Making Spaghetti Squash for Dessert
Grow Spaghetti Squash: It's Easy, Versatile, and Convenient to Harvest and Store
By Lenora Larson – We who combine gardening and cooking as collaborative passions continue our quest for the perfect crop. Our specifications are simple. The plant must be easy to grow and harvest, versatile and delicious to eat. The traditional favorites have major flaws. Little bitty seeds are hard to plant. A puff of wind and the carrot seeds are cast across three counties. Many, such as celery, cauliflower and parsnips, are so persnickety that we ordinary gardeners are doomed to failure. Without massive chemical warfare, our cole crops will be chewed into green lace doilies. Beans and peas are elusive, playing hide ’n seek among the foliage. Melons require mystic rituals of ripeness: thumping and thunking, test twisting of stems, and sniffing at ends. Each ear of growing sweet corn should be picked within the 20 minute peak of flavor perfection. Raccoons have mastered this timing: humans have not. Most of our harvest mandates a frenzy of picking and processing to preserve the bounty. Cleaning and sorting, trimming and packing, blanching or canning in hot, steamy kitchens. Tomatoes and zucchini are wonderful, but must be picked daily and become overwhelming in their abundance.
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Is our quest in vain?
Let us now consider the vegetable spaghetti squash and the wonderful recipes we can explore for making spaghetti squash.
The large seeds are easily planted, with almost 100 percent germination. Full sun, well-drained soil augmented with a bit of fertilizer, and an occasional dusting of Sevin are conditions easily met. Black plastic as mulch speeds ripening and eliminates weeding. The rampaging sprawl can be trained to a trellis or tomato cage, a practice which displays the large orange flowers and lovely pale fruit. Maturing in only 80 days, this curcurbita can be grown almost everywhere and announces its readiness for harvest by a color change from ivory to lemon yellow. Each vine is bountiful, producing four to six squash averaging five pounds each. Convenience chooses the picking time and squash stored in the basement in August are still edible in April.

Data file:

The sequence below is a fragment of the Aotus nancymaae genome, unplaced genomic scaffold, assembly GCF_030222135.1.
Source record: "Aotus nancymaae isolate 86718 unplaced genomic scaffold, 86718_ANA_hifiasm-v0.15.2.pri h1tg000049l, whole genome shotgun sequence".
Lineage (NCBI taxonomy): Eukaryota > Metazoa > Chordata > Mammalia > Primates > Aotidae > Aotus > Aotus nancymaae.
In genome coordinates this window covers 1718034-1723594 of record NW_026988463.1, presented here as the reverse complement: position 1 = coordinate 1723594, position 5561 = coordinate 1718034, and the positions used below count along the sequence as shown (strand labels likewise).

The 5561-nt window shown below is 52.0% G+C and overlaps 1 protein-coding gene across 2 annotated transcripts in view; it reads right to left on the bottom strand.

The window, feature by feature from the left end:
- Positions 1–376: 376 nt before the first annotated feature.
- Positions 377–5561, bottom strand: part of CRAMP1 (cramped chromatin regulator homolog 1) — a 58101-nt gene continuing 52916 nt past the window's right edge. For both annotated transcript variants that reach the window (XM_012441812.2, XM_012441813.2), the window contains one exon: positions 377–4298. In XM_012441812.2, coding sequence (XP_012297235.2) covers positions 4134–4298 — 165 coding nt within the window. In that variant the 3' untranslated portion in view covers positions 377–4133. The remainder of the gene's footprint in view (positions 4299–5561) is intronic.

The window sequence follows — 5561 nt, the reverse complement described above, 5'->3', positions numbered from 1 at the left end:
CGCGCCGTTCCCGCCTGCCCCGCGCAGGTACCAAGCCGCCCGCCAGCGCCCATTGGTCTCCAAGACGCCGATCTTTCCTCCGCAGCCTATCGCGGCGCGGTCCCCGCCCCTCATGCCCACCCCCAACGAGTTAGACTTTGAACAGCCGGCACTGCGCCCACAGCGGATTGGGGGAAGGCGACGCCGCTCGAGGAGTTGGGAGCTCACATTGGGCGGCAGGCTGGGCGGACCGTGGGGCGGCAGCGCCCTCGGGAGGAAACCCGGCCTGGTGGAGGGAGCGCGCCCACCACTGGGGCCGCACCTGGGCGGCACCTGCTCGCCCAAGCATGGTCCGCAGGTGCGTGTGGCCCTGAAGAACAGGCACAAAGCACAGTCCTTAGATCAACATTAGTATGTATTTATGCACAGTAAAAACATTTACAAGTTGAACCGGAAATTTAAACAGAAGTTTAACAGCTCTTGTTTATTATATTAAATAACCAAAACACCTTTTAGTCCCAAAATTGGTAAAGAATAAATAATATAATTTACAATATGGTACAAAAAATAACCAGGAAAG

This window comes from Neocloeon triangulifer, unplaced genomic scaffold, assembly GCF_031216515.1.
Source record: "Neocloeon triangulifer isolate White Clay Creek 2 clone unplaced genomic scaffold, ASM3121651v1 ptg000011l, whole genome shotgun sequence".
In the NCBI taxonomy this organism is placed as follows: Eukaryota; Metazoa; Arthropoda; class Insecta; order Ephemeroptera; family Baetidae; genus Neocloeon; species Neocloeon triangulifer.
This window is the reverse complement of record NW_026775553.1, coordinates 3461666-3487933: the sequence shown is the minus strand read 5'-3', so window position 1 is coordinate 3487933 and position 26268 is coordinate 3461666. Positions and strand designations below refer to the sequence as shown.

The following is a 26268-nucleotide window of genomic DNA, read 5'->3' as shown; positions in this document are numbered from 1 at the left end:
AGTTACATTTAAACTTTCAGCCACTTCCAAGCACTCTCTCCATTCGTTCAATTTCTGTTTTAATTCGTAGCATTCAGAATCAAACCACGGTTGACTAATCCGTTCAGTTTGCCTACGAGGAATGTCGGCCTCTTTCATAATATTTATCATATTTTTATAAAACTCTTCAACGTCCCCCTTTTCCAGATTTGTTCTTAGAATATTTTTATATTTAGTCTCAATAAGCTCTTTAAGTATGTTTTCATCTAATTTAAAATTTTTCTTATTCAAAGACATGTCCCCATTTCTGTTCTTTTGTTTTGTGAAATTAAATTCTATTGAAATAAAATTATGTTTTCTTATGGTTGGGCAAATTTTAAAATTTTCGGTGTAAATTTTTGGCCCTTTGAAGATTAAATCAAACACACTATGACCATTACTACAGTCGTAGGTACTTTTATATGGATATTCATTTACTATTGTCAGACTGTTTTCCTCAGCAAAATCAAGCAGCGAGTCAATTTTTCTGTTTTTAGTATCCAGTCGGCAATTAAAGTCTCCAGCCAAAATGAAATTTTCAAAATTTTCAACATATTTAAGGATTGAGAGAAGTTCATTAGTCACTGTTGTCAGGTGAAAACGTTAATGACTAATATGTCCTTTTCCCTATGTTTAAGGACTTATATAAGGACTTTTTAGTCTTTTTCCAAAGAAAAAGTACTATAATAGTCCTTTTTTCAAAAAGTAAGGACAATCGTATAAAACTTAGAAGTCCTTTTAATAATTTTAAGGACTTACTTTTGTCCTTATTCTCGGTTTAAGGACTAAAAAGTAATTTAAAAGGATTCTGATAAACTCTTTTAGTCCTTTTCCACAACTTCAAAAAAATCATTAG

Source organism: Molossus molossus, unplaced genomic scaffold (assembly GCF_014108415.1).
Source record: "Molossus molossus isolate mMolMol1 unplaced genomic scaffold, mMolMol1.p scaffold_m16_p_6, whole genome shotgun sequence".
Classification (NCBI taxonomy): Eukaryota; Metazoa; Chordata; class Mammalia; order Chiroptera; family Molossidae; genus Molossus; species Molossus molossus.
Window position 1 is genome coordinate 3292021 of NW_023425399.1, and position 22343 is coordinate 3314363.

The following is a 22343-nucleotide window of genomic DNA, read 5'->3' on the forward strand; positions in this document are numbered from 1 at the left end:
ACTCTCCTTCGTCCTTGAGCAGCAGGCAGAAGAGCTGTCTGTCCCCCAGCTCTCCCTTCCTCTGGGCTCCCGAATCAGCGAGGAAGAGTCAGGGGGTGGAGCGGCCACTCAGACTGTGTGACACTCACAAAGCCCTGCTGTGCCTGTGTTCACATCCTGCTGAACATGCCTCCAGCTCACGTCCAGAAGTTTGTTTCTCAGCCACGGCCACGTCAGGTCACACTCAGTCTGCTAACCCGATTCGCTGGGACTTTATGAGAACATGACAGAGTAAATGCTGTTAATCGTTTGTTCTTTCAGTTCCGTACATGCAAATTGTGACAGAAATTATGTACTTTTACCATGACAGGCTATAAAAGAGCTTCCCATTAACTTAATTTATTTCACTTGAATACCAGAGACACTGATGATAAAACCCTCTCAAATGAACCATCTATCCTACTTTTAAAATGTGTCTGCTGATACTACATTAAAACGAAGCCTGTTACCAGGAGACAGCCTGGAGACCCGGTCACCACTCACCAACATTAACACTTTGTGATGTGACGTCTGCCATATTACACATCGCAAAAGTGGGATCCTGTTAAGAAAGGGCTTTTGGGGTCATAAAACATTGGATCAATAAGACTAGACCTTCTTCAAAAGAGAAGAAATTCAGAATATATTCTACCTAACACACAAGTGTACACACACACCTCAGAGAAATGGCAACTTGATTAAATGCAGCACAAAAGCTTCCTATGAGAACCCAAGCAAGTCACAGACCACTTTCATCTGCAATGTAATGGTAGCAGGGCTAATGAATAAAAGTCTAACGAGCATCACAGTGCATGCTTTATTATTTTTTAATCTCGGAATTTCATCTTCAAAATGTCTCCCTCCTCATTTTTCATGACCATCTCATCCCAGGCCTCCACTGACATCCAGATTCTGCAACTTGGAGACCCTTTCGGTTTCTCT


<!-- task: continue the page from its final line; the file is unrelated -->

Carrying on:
And the taste? Top seed companies tout its delicate flavor and promote plates full of the pasta-like strands for the weight watcher. In fact, squash tops most garden vegetable lists as the gold standard for weight lose.
Obviously the spaghetti squash readily qualifies as a perfect vegetable: easy and beautiful in the garden, prolific, convenient to harvest and store, and versatile as a pasta substitute.
There is only one problem: I hate squash. The very word in my mouth provokes a gag reflex. So why am I lovingly tending this patch of spaghetti squash?
The answer is simple, and has the support of the scientific community. Spaghetti squash is not a vegetable. It is a fruit.
Do you pour tomato sauce from scratch over apples and bananas? Fruits are not to be adorned with gravies and garlic. They are for salads and dessert. As you harvest your spaghetti squash, don’t think “oregano and parmesan.” Dream of crisp fruit salads, perfumed texture in Jell-O, and pudding and sumptuous cakes.
Onward to the Kitchen
The first step in all spaghetti squash recipes is the cooking and the fluffing-out of the strands. Avoid the soggy mess of boiling by baking, either conventionally or super-fast in the microwave.
Cut in half and discard seeds
Bake 350°F approximately 1 hr.*